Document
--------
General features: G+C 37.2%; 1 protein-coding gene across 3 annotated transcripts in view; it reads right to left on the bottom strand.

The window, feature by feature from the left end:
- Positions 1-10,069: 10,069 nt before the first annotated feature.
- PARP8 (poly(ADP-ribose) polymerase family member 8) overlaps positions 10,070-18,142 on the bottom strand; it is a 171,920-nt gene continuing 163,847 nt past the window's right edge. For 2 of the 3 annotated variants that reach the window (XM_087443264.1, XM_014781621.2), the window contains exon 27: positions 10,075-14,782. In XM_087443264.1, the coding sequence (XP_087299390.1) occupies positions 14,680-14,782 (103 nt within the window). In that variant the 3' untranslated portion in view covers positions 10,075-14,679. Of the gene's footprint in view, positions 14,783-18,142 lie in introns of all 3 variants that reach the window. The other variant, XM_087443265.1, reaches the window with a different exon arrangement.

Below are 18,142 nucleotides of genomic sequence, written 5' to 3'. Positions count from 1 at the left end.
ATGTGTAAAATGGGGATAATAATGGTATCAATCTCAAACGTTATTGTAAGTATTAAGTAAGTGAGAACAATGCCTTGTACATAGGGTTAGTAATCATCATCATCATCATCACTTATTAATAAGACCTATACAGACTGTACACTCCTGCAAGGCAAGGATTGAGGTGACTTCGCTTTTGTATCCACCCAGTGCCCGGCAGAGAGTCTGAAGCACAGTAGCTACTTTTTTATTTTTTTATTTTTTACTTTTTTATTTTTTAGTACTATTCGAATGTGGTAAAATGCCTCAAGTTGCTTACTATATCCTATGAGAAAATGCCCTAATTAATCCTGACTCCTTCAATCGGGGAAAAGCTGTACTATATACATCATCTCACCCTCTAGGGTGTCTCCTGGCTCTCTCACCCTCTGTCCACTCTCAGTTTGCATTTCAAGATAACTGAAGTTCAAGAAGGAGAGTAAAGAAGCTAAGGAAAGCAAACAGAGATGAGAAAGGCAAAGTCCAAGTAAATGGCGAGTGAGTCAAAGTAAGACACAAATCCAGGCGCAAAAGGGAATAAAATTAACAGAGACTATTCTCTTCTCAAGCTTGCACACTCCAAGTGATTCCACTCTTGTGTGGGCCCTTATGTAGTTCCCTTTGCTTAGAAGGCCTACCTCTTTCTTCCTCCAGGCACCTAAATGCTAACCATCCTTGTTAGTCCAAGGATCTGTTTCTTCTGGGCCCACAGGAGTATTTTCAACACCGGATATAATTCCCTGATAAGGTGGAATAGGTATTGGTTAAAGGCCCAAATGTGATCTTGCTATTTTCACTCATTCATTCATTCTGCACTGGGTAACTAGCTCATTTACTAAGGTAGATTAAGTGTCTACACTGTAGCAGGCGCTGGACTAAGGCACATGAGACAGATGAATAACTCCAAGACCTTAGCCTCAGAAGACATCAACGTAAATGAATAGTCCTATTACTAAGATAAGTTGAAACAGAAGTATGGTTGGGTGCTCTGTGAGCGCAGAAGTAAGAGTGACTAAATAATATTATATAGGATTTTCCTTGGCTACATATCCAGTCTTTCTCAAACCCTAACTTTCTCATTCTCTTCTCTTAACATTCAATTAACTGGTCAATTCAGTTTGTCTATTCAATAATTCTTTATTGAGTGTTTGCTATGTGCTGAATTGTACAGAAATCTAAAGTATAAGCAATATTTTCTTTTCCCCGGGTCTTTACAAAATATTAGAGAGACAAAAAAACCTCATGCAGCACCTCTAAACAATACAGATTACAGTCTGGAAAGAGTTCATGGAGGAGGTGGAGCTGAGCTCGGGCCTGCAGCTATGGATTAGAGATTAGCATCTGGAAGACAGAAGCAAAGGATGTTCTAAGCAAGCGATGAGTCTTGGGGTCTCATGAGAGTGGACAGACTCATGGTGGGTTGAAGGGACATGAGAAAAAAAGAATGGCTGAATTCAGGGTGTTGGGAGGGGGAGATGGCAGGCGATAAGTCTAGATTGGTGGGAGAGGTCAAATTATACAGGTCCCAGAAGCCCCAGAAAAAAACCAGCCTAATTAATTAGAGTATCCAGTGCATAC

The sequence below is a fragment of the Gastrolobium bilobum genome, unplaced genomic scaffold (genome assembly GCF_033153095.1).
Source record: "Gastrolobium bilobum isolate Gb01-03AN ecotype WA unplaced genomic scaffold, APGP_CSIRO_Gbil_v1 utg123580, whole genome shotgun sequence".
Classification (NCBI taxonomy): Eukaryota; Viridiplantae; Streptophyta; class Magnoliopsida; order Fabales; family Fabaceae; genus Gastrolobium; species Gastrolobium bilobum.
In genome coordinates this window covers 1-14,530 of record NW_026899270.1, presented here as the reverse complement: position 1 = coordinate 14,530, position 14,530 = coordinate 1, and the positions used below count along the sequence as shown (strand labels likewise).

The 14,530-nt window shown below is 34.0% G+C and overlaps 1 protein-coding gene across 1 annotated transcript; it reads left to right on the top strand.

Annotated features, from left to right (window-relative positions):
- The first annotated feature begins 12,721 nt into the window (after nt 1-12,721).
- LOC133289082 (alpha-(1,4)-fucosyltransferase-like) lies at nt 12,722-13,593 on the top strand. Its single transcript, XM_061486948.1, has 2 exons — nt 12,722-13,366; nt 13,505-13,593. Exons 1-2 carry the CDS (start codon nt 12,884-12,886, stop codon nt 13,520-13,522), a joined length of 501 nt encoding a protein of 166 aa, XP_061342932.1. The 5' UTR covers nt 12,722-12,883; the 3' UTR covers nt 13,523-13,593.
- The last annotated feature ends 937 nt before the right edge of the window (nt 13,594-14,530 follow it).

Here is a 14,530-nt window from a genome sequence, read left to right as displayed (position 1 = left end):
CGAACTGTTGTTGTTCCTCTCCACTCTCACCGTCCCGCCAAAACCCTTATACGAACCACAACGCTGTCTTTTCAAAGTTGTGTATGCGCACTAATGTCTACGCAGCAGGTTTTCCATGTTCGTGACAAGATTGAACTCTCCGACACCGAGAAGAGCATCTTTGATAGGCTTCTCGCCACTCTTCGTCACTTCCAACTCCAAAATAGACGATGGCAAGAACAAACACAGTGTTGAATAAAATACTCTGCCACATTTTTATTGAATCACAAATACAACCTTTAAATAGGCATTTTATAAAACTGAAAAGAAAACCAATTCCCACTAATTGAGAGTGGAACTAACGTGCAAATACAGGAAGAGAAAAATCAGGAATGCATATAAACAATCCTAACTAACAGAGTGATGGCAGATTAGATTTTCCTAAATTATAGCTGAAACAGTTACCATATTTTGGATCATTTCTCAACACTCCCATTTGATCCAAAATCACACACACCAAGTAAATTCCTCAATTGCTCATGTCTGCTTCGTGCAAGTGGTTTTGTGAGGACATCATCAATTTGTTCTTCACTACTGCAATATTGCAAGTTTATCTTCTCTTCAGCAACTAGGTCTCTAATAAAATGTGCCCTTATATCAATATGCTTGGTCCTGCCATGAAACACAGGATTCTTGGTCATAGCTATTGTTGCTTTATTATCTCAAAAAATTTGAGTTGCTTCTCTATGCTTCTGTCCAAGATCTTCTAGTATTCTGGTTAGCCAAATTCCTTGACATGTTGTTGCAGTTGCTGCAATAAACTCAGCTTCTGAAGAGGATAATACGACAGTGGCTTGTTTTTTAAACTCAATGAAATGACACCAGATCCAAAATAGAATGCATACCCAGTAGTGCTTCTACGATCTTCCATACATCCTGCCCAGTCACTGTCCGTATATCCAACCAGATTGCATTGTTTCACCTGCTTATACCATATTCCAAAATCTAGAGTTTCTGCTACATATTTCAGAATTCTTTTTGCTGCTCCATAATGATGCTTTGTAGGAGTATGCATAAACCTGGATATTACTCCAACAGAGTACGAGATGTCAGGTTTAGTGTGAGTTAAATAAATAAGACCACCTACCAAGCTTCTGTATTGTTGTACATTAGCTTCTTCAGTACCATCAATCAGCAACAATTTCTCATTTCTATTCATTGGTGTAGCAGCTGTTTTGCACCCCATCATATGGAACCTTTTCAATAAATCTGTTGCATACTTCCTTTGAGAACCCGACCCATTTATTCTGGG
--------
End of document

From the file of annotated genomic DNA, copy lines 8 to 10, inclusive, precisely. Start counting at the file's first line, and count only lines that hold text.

Source record: "Gastrolobium bilobum isolate Gb01-03AN ecotype WA unplaced genomic scaffold, APGP_CSIRO_Gbil_v1 utg123580, whole genome shotgun sequence".
Classification (NCBI taxonomy): Eukaryota; Viridiplantae; Streptophyta; class Magnoliopsida; order Fabales; family Fabaceae; genus Gastrolobium; species Gastrolobium bilobum.
In genome coordinates this window covers 1-14,530 of record NW_026899270.1, presented here as the reverse complement: position 1 = coordinate 14,530, position 14,530 = coordinate 1, and the positions used below count along the sequence as shown (strand labels likewise).